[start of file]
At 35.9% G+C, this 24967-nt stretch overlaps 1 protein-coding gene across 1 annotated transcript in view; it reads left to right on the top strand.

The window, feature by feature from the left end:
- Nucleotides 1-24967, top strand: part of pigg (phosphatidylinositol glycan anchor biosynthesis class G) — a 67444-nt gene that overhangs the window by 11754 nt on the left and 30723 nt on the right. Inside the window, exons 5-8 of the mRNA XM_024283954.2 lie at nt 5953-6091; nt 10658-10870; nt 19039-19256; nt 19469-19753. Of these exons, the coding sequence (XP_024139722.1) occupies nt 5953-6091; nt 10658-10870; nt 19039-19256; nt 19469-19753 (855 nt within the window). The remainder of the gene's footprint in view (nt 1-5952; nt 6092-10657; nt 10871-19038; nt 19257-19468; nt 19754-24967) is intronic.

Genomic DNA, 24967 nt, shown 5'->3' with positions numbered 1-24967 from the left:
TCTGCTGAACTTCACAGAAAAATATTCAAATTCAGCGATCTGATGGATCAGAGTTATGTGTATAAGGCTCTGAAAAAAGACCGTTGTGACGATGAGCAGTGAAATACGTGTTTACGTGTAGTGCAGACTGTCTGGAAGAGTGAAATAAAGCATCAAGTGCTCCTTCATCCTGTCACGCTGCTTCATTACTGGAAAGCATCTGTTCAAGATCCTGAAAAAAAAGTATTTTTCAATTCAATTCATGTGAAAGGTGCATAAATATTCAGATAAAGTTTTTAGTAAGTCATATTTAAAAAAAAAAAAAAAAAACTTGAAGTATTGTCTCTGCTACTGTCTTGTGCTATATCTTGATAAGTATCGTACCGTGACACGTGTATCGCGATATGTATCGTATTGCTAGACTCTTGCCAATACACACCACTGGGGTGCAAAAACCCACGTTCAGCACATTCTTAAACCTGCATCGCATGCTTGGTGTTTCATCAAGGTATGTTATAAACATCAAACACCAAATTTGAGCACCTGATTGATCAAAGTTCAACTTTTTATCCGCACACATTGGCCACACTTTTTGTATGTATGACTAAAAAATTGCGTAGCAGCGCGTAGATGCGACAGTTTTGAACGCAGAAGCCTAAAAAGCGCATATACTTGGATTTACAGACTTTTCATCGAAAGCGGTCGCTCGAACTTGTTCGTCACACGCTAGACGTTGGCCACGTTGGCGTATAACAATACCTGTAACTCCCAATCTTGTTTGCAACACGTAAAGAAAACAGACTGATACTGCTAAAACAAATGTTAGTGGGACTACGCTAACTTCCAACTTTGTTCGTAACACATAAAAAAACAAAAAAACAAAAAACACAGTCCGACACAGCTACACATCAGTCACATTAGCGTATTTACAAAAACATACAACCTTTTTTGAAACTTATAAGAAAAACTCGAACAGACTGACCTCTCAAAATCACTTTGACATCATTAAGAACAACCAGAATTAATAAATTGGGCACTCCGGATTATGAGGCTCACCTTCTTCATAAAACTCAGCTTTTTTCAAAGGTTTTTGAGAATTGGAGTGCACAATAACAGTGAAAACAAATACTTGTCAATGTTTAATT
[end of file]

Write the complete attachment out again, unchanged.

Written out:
At 35.9% G+C, this 24967-nt stretch overlaps 1 protein-coding gene across 1 annotated transcript in view; it reads left to right on the top strand.

The window, feature by feature from the left end:
- Nucleotides 1-24967, top strand: part of pigg (phosphatidylinositol glycan anchor biosynthesis class G) — a 67444-nt gene that overhangs the window by 11754 nt on the left and 30723 nt on the right. Inside the window, exons 5-8 of the mRNA XM_024283954.2 lie at nt 5953-6091; nt 10658-10870; nt 19039-19256; nt 19469-19753. Of these exons, the coding sequence (XP_024139722.1) occupies nt 5953-6091; nt 10658-10870; nt 19039-19256; nt 19469-19753 (855 nt within the window). The remainder of the gene's footprint in view (nt 1-5952; nt 6092-10657; nt 10871-19038; nt 19257-19468; nt 19754-24967) is intronic.

Genomic DNA, 24967 nt, shown 5'->3' with positions numbered 1-24967 from the left:
TCTGCTGAACTTCACAGAAAAATATTCAAATTCAGCGATCTGATGGATCAGAGTTATGTGTATAAGGCTCTGAAAAAAGACCGTTGTGACGATGAGCAGTGAAATACGTGTTTACGTGTAGTGCAGACTGTCTGGAAGAGTGAAATAAAGCATCAAGTGCTCCTTCATCCTGTCACGCTGCTTCATTACTGGAAAGCATCTGTTCAAGATCCTGAAAAAAAAGTATTTTTCAATTCAATTCATGTGAAAGGTGCATAAATATTCAGATAAAGTTTTTAGTAAGTCATATTTAAAAAAAAAAAAAAAAAACTTGAAGTATTGTCTCTGCTACTGTCTTGTGCTATATCTTGATAAGTATCGTACCGTGACACGTGTATCGCGATATGTATCGTATTGCTAGACTCTTGCCAATACACACCACTGGGGTGCAAAAACCCACGTTCAGCACATTCTTAAACCTGCATCGCATGCTTGGTGTTTCATCAAGGTATGTTATAAACATCAAACACCAAATTTGAGCACCTGATTGATCAAAGTTCAACTTTTTATCCGCACACATTGGCCACACTTTTTGTATGTATGACTAAAAAATTGCGTAGCAGCGCGTAGATGCGACAGTTTTGAACGCAGAAGCCTAAAAAGCGCATATACTTGGATTTACAGACTTTTCATCGAAAGCGGTCGCTCGAACTTGTTCGTCACACGCTAGACGTTGGCCACGTTGGCGTATAACAATACCTGTAACTCCCAATCTTGTTTGCAACACGTAAAGAAAACAGACTGATACTGCTAAAACAAATGTTAGTGGGACTACGCTAACTTCCAACTTTGTTCGTAACACATAAAAAAACAAAAAAACAAAAAACACAGTCCGACACAGCTACACATCAGTCACATTAGCGTATTTACAAAAACATACAACCTTTTTTGAAACTTATAAGAAAAACTCGAACAGACTGACCTCTCAAAATCACTTTGACATCATTAAGAACAACCAGAATTAATAAATTGGGCACTCCGGATTATGAGGCTCACCTTCTTCATAAAACTCAGCTTTTTTCAAAGGTTTTTGAGAATTGGAGTGCACAATAACAGTGAAAACAAATACTTGTCAATGTTTAATT